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Congratulations to the award recipients of the 2014 Student Research Day!
Ian Blum, FRSQ Top Presentation Prize, Douglas (supervisor: Dr. Kai-Florian Storch)
A novel neurological mechanism driving rhythms of dopamine release
Lauren Reynolds, Douglas Institute Second Prize, Douglas (supervisor: Dr.
Carleton University bestowed an honorary degree on McGill Principal and Vice-Chancellor Suzanne Fortier today to recognize her “outstanding leadership in the Canadian scientific community while fostering research opportunities for future generations of scholars.”
By Katherine Gombay - News - June 10, 2014
Researchers from McGill and the U.S. Geological Survey, more used to measuring thawing permafrost than its expansion, have made a surprising discovery. There is new permafrost forming around Twelvemile Lake in the interior of Alaska. But they have also quickly concluded that, given the current rate of climate change, it won’t last beyond the end of this century.
Levels of a small molecule found only in humans and in other primates are lower in the brains of depressed individuals, according to researchers at McGill University and the Douglas Institute. This discovery may hold a key to improving treatment options for those who suffer from depression.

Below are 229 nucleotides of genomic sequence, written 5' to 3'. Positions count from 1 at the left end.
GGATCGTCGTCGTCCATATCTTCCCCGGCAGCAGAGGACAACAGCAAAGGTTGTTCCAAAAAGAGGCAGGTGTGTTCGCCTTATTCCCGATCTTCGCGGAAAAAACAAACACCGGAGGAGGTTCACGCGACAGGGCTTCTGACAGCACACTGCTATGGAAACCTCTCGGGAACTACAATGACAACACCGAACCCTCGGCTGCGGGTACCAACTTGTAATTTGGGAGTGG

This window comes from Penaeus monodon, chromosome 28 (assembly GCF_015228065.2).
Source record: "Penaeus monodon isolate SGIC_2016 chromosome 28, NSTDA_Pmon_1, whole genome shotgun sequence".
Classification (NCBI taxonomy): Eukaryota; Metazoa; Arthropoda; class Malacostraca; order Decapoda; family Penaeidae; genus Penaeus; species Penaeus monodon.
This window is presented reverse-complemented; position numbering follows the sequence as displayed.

As far back as the time of the dinosaurs, 66 million years ago, forests recovered from fires in the same manner they do today, according to a team of researchers from McGill University and the Royal Saskatchewan Museum.
As more people move to urban areas, cities around the world are experiencing increased water stress and looking for additional water supplies to support their continued grow.
What is ALS?
Dr. Brenda Milner, an active researcher at the age of 95 at the Montreal Neurological Institute and Hospital - The Neuro, McGill University, is a recipient of The 2014 Kavli Prize in Neuroscience.
Risk Analysis Finds Savings For Homeowners And Local Governments Of Excluding Invasive Pests Like The Emerald Ash Borer Outweigh Added Cost To Imported Goods
Timing is everything: scientists control rapid re-wiring of brain circuits using patterned visual stimulation
In a new study, published in this week’s issue of the journal Science, researchers show for the first time how the brain re-wires and fine-tunes its connections differently depending on the relative timing of sensory stimuli. In most neuroscience textbooks today, there is a widely held model that explains how nerve circuits might refine their connectivity based on patterned firing of brain cells, but it has not previously been directly observed in real time.